From John Redman Coxe
Philadelphia May 6th 1812
The interest You take in the welfare of our Country leads me to hope You will pardon my freedom in requesting your Acceptance of the first number of the Emporium of Arts & Sciences; The leading objects of this work, as You will perceive by the prospectus, are connected with the prosperity of the Union, by promoting the knowledge of many subjects, with which she is, or necessarily must be, sooner or later attached.—
This work may reasonably be expected to prove useful, in proportion as it shall receive the encouragement & support of Men of Observation; Not by pecuniary aid alone, but also by the information which they may be willing to afford.—In this point of view, I take the liberty of earnestly intreating You to suggest any means, by which I may more completely effect the great objects of the publication.—Convinced of your disposition to aid whatever may, in Your estimation, be really adapted to the benefit of America, I have ventured to encroach upon your goodness by this request.
I trust Sir You will pardon this intrusion, & accept of my best wishes for Your health & happiness. With Sentiments of the greatest respect, I have the honor to subscribe myself, Sir
John Redman Coxe
RC (DLC); at foot of text: “Ths Jefferson Esqr”; endorsed by TJ as received 23 May 1812 and so recorded in SJL. Enclosure: Coxe, ed., Emporium of Arts & Sciences, vol. 1, no. 1 (May 1812; Poor, Jefferson’s Library description begins Nathaniel P. Poor, Catalogue. President Jefferson’s Library  description ends , 14 [no. 920]).
John Redman Coxe (1773–1864), physician, educator, and author, was born in New Jersey, spent the American Revolution in Philadelphia under the care of his grandfather, and later joined his Loyalist parents in Great Britain, where he attended school and began studying medicine. Returning to Philadelphia by 1790, he received further training from Benjamin Rush and obtained a medical degree from the University of Pennsylvania in 1794. Coxe completed his medical studies in London, Edinburgh, and Paris. He opened a medical practice in Philadelphia by 1796 and was the city’s port physician in 1798. Elected to the American Philosophical Society the following year, Coxe served as one of its secretaries, 1801–07. He was an early proponent of vaccination and produced Practical Observations on Vaccination: or Inoculation for the Cow-Pock (Philadelphia, 1802; Sowerby, description begins E. Millicent Sowerby, comp., Catalogue of the Library of Thomas Jefferson, 1952–59, 5 vols. description ends no. 953; Poor, Jefferson’s Library description begins Nathaniel P. Poor, Catalogue. President Jefferson’s Library  description ends , 5 [no. 193]). Coxe edited the Philadelphia Medical Museum (1804–11), issued the first of multiple editions of his American Dispensatory in Philadelphia in 1806, and published The Philadelphia Medical Dictionary two years later. He taught at the University of Pennsylvania, holding the chairs of chemistry, 1809–18, and materia medica and pharmacy, 1818–35. Coxe’s preoccupation with early medical authorities manifested itself in publications concerning Hippocrates, Galen, and William Harvey(ANB description begins John A. Garraty and Mark C. Carnes, eds., American National Biography, 1999, 24 vols. description ends ; DAB description begins Allen Johnson and Dumas Malone, eds., Dictionary of American Biography, 1928–36, 20 vols. description ends ; PTJ description begins Julian P. Boyd, Charles T. Cullen, John Catanzariti, Barbara B. Oberg, and others, eds., The Papers of Thomas Jefferson, 1950– , 34 vols. description ends , 32:509–10; APS description begins American Philosophical Society description ends , Minutes, 19 July 1799, 2 Jan. 1801, 2 Jan. 1807 [MS in PPAmP]; Joseph Carson, A History of the Medical Department of the University of Pennsylvania, from its Foundation in 1765 , 108, 142, 157–9, 220; Thomas Cooper to TJ, 23 Jan. 1818; American Journal of Pharmacy 36 : 275).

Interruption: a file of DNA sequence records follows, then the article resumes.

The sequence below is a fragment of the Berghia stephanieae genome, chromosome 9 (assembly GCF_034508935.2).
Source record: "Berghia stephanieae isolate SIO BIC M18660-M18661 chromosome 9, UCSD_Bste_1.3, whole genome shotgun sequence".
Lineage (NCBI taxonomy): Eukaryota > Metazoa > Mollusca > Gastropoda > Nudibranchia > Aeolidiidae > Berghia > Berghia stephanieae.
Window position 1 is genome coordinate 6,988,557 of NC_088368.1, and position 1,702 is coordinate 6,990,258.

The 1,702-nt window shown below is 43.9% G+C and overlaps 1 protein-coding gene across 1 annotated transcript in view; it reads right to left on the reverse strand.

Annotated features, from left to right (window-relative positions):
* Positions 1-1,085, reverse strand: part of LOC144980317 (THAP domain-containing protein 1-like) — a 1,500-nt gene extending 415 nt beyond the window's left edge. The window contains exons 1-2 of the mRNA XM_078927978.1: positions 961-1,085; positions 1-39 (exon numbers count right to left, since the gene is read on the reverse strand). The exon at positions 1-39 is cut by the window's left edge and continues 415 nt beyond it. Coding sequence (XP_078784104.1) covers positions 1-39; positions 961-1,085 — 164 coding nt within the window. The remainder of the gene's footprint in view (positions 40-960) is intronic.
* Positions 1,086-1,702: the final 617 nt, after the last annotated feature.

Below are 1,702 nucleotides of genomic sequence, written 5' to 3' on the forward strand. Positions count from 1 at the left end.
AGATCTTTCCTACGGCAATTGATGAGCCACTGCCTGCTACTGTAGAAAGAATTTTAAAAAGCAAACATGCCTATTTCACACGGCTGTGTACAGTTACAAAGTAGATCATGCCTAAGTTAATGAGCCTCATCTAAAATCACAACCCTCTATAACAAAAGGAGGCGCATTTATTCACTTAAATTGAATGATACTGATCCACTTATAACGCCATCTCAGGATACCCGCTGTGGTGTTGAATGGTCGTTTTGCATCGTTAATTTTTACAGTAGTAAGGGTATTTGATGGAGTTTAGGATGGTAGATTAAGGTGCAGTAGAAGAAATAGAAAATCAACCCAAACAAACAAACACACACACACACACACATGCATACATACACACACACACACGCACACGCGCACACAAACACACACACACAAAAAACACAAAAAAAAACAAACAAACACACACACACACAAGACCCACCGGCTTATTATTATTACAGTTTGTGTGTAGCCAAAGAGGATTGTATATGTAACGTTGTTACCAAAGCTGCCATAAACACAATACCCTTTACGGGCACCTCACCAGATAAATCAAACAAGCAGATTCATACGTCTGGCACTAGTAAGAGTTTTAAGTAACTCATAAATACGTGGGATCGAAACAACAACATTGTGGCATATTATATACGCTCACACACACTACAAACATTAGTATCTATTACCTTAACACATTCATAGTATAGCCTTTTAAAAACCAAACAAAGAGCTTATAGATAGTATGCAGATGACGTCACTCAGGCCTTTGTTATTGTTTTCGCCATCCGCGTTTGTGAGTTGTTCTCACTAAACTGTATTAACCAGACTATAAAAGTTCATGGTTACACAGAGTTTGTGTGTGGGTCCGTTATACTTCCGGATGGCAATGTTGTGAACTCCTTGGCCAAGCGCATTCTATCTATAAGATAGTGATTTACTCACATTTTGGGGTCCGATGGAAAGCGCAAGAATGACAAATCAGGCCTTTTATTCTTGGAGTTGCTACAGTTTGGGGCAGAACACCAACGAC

The first number of the Emporium of Arts & Sciences included articles on English weights and measures, offensive and hazardous factory emissions, the art of making gunflints, wooden matches for artillery use, the 1785 Turin flour-warehouse explosion, a movable engraving table, American factories, and patents. It also reprinted the prospectus described in note to Joseph Delaplaine to TJ, [ca. 24 Apr. 1812].
- American Philosophical Society; members of search
- Coxe, John Redman; and Emporium of Arts & Sciences search
- Coxe, John Redman; identified search
- Coxe, John Redman; letters from search
- Emporium of Arts & Sciences; TJ subscribes to search
- Jefferson, Thomas; Books & Library; works sent to search
- Rush, Benjamin; mentioned search
- subscriptions, for publications; journals search